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Decision to grant diplomatic protection to jailed British-Iranian 'delayed' after Boris Johnson's resignation

Vigil for Nazanin Zaghari-Ratclifee outside Iran's embassy in London [Getty]

Date of publication: 12 July, 2018

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The final decision to grant diplomatic protection to Nazanin Zaghari-Ratcliffe faces new delays after the surprise resignation of UK Foreign Secretary Boris Johnson on Monday.
The final decision to grant diplomatic protection to British-Iranian Nazanin Zaghari-Ratcliffe, a woman detained in Tehran for over two years on spurious spy charges, was delayed after UK Foreign Secretary Boris Johnson's surprise resignation on Monday, her family said.

The decision, which would escalate her case from a consular issue to a state matter and could be used to apply further pressure on Tehran to release her, was sitting on Johnson's desk before his resignation. 

"What the Foreign Office told us is that it's going to take some time and they would let us know when [the new foreign secretary] is ready to receive full application again. We were expecting a decision this week and we would not get that decision this week," her husband Richard Ratcliffe told The Guardian.

Zaghari-Ratcliffe, who works for the Thomson Reuters Foundation, is serving a five-year prison sentence for allegedly planning the "soft toppling" of Iran's government while traveling with her young daughter.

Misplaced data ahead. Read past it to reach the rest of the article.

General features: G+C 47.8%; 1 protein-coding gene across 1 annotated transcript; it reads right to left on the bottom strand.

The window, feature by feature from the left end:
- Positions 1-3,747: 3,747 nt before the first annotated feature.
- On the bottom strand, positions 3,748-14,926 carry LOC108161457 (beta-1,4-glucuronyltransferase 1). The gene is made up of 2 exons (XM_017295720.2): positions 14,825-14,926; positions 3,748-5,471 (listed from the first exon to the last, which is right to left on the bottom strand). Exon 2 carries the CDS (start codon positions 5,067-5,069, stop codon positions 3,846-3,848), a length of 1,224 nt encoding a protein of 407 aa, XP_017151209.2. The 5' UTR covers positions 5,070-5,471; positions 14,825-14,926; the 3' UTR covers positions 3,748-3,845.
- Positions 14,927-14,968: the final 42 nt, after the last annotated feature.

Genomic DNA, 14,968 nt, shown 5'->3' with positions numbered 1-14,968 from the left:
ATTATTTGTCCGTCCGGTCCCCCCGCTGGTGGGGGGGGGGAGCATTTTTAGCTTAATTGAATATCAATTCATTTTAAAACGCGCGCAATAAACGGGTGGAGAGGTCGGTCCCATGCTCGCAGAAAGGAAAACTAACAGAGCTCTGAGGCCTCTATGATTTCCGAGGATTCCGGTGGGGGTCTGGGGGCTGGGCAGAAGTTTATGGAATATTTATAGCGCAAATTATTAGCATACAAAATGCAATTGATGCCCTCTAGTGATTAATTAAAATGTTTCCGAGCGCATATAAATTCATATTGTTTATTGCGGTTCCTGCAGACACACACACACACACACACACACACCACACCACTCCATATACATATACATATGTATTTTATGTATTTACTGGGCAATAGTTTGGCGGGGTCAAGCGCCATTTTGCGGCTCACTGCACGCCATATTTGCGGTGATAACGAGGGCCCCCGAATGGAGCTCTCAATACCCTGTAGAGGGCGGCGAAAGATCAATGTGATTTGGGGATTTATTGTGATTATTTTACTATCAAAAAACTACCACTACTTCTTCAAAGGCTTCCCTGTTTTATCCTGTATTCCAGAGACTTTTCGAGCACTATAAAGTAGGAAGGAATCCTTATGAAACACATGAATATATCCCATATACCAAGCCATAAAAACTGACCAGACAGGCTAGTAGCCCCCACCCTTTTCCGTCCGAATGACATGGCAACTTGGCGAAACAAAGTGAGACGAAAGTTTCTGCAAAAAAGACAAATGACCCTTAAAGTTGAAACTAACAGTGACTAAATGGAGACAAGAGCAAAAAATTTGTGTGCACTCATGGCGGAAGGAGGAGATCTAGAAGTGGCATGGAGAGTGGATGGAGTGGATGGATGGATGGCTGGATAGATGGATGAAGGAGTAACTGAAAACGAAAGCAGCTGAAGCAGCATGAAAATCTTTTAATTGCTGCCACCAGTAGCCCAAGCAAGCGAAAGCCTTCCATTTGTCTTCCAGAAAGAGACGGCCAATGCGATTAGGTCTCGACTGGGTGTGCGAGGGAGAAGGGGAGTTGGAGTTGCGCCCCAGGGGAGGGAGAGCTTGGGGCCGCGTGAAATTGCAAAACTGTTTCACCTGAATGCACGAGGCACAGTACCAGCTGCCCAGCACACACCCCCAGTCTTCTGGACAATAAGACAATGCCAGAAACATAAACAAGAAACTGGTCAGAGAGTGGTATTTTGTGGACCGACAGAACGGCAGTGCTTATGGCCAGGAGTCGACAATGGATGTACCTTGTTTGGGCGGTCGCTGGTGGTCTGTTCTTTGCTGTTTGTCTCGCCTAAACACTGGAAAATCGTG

The young girl, Gabriella, has remained in Iran in the care of relatives.

The MP representing Zaghari-Ratcliffe on Tuesday demanded an urgent meeting with the new foreign secretary Jeremy Hunt. 

Tulip Siddiq, MP for Hampstead and Kilburn, described Hunt's predecessor Boris Johnson's record as "one of failure".

He added that Johnson - who resigned as foreign minister on Monday - had "actively damaged" the case by wrongly claiming Zaghari-Ratcliffe was in Iran training journalists.

Last month, her husband said she now faces a new charge of "spreading propaganda against the regime".

He added that "the judge told Nazanin to expect that there will likely be another conviction and sentence against her".

The case became highly politicised in December after Johnson mistakenly claimed Zaghari-Ratcliffe had been training journalists in Iran - something the Thomson Reuters Foundation and her family have strongly denied. 

Iran has used Johnson's remarks to justify the new charges and it may have contributed to her lengthened sentence. 

In a letter shared by BuzzFeed on Tuesday, Siddiq told Hunt: "The very minimum one expects from the Foreign Office is that it seeks to protect British citizens who are in distress abroad".

"Despite his welcome promise to 'leave no stone unturned' for my constituent – he failed to deliver any meaningful progress to secure her release".

Zaghari-Ratcliffe's case comes as London is considering repaying Tehran some £400 million ($529m) from a pre-1979 arms deal.

Observers say Hunt will need to be briefed on the whole portfolio and the file resubmitted before a decision on diplomatic protection is reached.

On Wednesday, Nazanin's husband Richard penned an op-ed in The Guardian saying that despite Johnson's blunders his family were "upset" by the resignation because the case had become "a high priority", "enough to make him travel to Iran".

"I still have a pile of painted stones in our flat made to symbolise Johnson's vow to leave 'no stone unturned'," he wrote.

Richard said he plans to give the new foreign secretary one of the stones as a reminder of his wife Nazanin's case. 

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